Primary liver cancer is cancer that begins inside the liver. This article focuses on primary liver cancer.
Secondary liver cancer is cancer that starts in another part of the body, such as the bowel, before spreading to the liver.
Liver cancer is the fifth most common type of cancer and the third most common cause of cancer-related death in the world. The areas of the world that have the highest rates of liver cancer are western and central Africa, southeast Asia, Mongolia and China. Just over half of all cases of liver cancer occur in China
There are two risk factors for liver cancer that explain this unusual geographical concentration of cases:
- hepatitis B – a viral infection that is particularly common in certain parts of Africa and Asia
- aflatoxin – a poisonous substance that can contaminate food and is found in Africa and east Asia
Primary liver cancer is a rare but serious type of cancer that mostly affects older people. The initial symptoms of liver cancer are often vague and non-specific. They include:
- unexplained weight loss
- nausea (feeling sick)
- jaundice – yellowing of the skin and the whites of the eyes
In many cases, cancer of the liver does not cause noticeable symptoms until it has reached an advanced stage.
The liver is one of the most complex organs in the human body and it performs more than 500 functions. Some of the liver’s most important functions include:
- digesting proteins and fats
- removing toxins (poisons) from the body
- helping to control blood clotting (thickening)
- releasing bile, a liquid that breaks down fats and aids digestion
Liver cancer is a serious condition because it can disrupt these functions or cause them to fail completely, which could prove fatal.
Risk factors for liver cancer include:
- alcohol misuse – drinking more than the recommended amount of alcohol
- hepatitis B or hepatitis C viral infections
- obesity – when a person’s body mass index (BMI) is 30 or more
Non-alcoholic fatty liver disease
The reason obesity is a risk factor for liver cancer is that over time, high levels of fat in the body can damage the liver, similar to the way in which alcohol damages the liver. The medical term for this type of liver damage is non-alcoholic fatty liver disease.
People with type 2 diabetes also have a higher risk of developing non-alcoholic fatty liver disease and liver cancer.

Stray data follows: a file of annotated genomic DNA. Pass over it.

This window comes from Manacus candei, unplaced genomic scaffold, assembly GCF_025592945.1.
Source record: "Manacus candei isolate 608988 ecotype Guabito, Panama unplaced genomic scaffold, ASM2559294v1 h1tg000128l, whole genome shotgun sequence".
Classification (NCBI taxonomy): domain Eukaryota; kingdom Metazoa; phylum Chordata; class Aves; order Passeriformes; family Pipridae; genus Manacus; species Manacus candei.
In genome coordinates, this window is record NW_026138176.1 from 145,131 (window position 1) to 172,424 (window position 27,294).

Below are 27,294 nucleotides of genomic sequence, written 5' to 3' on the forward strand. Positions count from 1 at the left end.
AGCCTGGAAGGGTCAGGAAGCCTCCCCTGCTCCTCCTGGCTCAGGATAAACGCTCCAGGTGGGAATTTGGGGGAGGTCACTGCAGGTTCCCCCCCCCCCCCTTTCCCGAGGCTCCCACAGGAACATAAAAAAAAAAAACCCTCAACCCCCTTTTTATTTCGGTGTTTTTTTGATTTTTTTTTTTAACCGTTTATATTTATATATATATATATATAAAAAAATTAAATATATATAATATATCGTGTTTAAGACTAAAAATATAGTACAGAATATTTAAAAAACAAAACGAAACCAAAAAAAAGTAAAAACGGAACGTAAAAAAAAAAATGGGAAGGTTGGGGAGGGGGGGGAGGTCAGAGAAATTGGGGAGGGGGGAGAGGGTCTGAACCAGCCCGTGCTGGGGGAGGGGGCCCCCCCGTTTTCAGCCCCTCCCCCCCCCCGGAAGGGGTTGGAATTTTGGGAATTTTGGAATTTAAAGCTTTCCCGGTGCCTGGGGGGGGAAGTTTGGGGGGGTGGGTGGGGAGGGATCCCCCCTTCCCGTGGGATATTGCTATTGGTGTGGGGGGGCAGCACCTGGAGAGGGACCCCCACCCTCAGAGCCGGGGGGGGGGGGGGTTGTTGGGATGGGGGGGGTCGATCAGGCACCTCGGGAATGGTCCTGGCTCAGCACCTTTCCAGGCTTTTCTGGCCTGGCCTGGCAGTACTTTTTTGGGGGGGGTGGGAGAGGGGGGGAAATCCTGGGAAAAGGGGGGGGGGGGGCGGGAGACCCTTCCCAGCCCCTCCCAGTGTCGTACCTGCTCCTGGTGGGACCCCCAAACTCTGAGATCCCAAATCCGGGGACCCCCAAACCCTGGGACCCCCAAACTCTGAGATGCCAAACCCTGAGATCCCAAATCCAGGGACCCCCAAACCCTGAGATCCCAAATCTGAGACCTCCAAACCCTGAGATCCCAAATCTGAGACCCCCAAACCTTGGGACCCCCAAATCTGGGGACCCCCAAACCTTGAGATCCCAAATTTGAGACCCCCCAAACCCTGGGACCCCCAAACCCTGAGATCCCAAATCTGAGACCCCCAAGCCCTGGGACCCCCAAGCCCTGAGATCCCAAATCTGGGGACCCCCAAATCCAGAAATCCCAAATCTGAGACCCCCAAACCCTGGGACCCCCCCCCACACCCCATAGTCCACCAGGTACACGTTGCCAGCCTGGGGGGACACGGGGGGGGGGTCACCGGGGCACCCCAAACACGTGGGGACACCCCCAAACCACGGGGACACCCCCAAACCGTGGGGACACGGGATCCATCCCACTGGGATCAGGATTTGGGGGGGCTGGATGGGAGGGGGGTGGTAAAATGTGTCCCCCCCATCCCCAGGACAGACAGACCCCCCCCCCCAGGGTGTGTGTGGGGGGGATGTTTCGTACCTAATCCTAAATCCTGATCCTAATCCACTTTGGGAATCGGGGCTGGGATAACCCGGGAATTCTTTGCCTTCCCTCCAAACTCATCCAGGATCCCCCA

As liver cancer is a relatively rare condition, there is currently no national routine NHS screening programme for it because it would not be an effective use of resources. However, regular check-ups for liver cancer (known as ‘surveillance’) are recommended for people known to have a high risk of developing the condition, such as those with a confirmed hepatitis C infection or those who have had cirrhosis (scarring of the liver) as a result of alcohol misuse, diabetes or obesity. If you are in a high-risk group for developing liver cancer, having regular check-ups will help to ensure that the condition is diagnosed early. The earlier that liver cancer is diagnosed, the more effective the treatment is likely to be.
Generally, the outlook for people with liver cancer is poor. This is because the majority of cases are detected at quite a late stage. However, if a cancer is diagnosed at an early stage, treatment options include:
- surgical resection – surgery is used to remove a section of liver
- liver transplant – the liver is replaced with a donor liver
- radiofrequency ablation – a small electrical current is used to destroy the cancerous cells
However, these curative treatment options may not always be possible even if the cancer is diagnosed early. This is either because the liver is too damaged by scarring (cirrhosis) to survive ablation or resection of the tumor, or the person is not well enough to withstand the effects of a liver transplant.
Currently, only 1 in 10 people is diagnosed for liver cancer at an early stage. In most people who are diagnosed with liver cancer, the cancer has advanced too far to be cured. As a result, only 1 in 5 people live for a least a year after being diagnosed with liver cancer. Just 1 in 20 people live for at least five years.